In like manner, Jehovah God provided over 600 laws, including 10 main ones, for the nation of Israel. These included laws about morals, sacrifices, health matters, and Sabbath-keeping. However, Jesus said that his anointed followers would constitute a new “nation.” (Matthew 21:43) From 33 C.E. onward, this nation has had a new “constitution,” founded on two basic laws
Has God Changed His Standards?
Does this change from the Law of Moses to the law of the Christ mean that God has changed his standards? No. Just as a parent will adjust the rules he makes for his children, taking into consideration their ages and circumstances, Jehovah has adjusted the laws his people are required to obey. The apostle Paul explains the matter this way: “Before the faith arrived, we were being guarded under law, being delivered up together into custody, looking to the faith that was destined to be revealed. Consequently the Law has become our tutor leading to Christ, that we might be declared righteous due to faith. But now that the faith has arrived, we are no longer under a tutor.”
How does Paul’s line of reasoning apply to the Sabbath? Consider this illustration: While at school, a student may be required to learn a certain subject, such as woodworking, on a particular day each week. However, upon entering the workforce, he may need to use the skills he learned, not just on that one day, but on every day of the week. Likewise, while under the Law, the Israelites were required to set aside one day every week for rest and worship. Christians, on the other hand, are required to worship God, not just one day per week, but every day.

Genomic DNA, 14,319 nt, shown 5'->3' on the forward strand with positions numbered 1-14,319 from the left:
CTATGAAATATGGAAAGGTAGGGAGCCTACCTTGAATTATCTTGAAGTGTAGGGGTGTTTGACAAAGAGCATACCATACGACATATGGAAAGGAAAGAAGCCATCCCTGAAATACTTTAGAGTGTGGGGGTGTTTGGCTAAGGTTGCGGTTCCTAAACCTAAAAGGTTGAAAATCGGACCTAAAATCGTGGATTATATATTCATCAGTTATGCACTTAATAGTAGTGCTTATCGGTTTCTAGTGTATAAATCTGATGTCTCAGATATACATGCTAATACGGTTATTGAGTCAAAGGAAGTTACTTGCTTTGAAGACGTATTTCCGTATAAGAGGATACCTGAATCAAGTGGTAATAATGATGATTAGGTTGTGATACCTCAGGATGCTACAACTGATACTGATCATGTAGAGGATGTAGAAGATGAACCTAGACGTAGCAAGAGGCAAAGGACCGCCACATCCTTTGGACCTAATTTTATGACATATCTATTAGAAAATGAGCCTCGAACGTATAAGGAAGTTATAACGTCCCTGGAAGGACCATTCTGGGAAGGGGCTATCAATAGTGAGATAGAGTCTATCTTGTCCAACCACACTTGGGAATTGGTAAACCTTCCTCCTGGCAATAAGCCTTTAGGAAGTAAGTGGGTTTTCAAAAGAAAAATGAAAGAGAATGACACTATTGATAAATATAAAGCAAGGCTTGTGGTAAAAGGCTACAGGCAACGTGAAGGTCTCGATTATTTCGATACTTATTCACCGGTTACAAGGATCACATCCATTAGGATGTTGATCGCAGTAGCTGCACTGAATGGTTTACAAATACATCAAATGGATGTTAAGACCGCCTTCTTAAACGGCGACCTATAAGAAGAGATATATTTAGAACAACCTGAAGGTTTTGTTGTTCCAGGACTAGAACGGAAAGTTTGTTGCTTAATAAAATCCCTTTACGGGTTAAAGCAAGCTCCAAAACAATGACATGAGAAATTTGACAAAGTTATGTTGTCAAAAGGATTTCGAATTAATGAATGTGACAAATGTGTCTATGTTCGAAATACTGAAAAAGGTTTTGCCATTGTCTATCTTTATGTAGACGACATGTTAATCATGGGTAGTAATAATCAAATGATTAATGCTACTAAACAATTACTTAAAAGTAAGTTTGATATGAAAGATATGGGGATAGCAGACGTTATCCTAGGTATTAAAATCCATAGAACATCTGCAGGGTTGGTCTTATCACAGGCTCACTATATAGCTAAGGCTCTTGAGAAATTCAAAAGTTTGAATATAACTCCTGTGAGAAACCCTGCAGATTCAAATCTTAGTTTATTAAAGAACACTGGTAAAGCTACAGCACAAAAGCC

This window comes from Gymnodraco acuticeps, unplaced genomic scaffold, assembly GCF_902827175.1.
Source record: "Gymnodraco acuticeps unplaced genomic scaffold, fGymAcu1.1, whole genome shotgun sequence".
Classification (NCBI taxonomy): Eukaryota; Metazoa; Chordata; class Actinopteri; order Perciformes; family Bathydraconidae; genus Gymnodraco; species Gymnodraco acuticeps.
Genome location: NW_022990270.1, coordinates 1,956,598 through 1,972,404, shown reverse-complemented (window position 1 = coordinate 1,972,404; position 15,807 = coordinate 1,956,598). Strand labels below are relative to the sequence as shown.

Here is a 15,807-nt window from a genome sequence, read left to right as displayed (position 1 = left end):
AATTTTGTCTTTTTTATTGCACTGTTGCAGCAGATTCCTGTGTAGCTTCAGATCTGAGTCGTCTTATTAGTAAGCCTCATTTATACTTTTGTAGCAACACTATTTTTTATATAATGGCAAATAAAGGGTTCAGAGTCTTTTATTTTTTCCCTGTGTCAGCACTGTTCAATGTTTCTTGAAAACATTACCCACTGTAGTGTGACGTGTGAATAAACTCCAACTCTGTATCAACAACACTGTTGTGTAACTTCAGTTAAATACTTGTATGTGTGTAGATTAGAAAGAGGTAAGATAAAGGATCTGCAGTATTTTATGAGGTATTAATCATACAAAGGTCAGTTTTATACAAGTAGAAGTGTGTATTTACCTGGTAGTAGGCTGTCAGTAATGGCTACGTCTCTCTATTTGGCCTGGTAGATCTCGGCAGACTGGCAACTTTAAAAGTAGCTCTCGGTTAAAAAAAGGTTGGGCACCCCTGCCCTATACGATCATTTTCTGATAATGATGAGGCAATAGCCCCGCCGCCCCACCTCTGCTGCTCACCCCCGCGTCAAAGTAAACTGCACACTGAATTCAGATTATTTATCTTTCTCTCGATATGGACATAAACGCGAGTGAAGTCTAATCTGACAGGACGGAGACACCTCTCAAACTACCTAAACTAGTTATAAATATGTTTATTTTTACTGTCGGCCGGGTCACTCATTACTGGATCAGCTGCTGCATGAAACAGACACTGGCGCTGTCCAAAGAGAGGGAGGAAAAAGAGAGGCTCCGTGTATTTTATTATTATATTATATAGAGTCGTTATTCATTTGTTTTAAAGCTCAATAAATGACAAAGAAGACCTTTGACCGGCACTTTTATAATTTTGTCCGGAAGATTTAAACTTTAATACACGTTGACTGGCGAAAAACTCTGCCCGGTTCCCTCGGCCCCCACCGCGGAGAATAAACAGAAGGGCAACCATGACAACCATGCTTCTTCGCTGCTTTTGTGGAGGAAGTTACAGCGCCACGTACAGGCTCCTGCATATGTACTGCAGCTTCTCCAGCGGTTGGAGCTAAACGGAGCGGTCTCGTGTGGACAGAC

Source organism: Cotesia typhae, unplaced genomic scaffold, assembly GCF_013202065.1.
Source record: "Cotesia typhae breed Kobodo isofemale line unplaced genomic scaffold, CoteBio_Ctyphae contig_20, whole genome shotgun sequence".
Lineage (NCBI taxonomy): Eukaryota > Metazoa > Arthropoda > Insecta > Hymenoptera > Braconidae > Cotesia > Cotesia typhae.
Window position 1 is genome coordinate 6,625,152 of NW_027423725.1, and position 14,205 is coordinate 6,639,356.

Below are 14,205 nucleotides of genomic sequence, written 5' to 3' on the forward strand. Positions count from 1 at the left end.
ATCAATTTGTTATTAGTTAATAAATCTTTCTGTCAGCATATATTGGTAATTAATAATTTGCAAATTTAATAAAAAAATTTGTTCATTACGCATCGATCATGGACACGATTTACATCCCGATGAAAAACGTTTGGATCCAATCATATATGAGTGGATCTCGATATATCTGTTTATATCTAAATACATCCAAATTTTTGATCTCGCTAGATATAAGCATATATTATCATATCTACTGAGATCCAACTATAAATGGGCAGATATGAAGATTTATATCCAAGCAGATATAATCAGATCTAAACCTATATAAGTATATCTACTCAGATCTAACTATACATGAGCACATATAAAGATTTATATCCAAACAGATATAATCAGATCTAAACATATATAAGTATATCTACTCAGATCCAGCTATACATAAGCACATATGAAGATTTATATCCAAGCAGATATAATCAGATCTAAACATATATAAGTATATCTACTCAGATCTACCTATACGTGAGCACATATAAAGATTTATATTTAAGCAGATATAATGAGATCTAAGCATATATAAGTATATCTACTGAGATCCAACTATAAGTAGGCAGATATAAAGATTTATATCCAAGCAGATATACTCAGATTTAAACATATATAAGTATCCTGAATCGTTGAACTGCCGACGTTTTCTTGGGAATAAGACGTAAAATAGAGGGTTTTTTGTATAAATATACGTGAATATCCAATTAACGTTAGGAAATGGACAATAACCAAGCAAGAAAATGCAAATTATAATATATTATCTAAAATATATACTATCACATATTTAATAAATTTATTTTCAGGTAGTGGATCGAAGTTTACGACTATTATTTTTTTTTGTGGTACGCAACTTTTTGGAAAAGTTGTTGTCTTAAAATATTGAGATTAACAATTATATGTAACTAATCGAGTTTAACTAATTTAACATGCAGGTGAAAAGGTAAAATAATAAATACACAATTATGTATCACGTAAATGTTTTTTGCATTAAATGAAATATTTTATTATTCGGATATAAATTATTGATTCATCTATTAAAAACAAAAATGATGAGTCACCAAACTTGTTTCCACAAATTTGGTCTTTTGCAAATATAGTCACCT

Is it wrong, then, to set aside one day every week for rest and worship? No. God’s Word leaves such a decision to each individual, saying: “One person decides that one day is holier than another. Another person decides that all days are the same. Every person must make his own decision.” (Romans 14:5, God’s Word) While some may choose to view one day as more holy than others, the Bible clearly indicates that God does not expect Christians to observe a weekly Sabbath.
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“Six days you will pick it up, but on the seventh day is a sabbath. On it none will form.”
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“The Law has become our tutor leading to Christ, that we might be declared righteous due to faith. But now that the faith has arrived, we are no longer under a tutor.”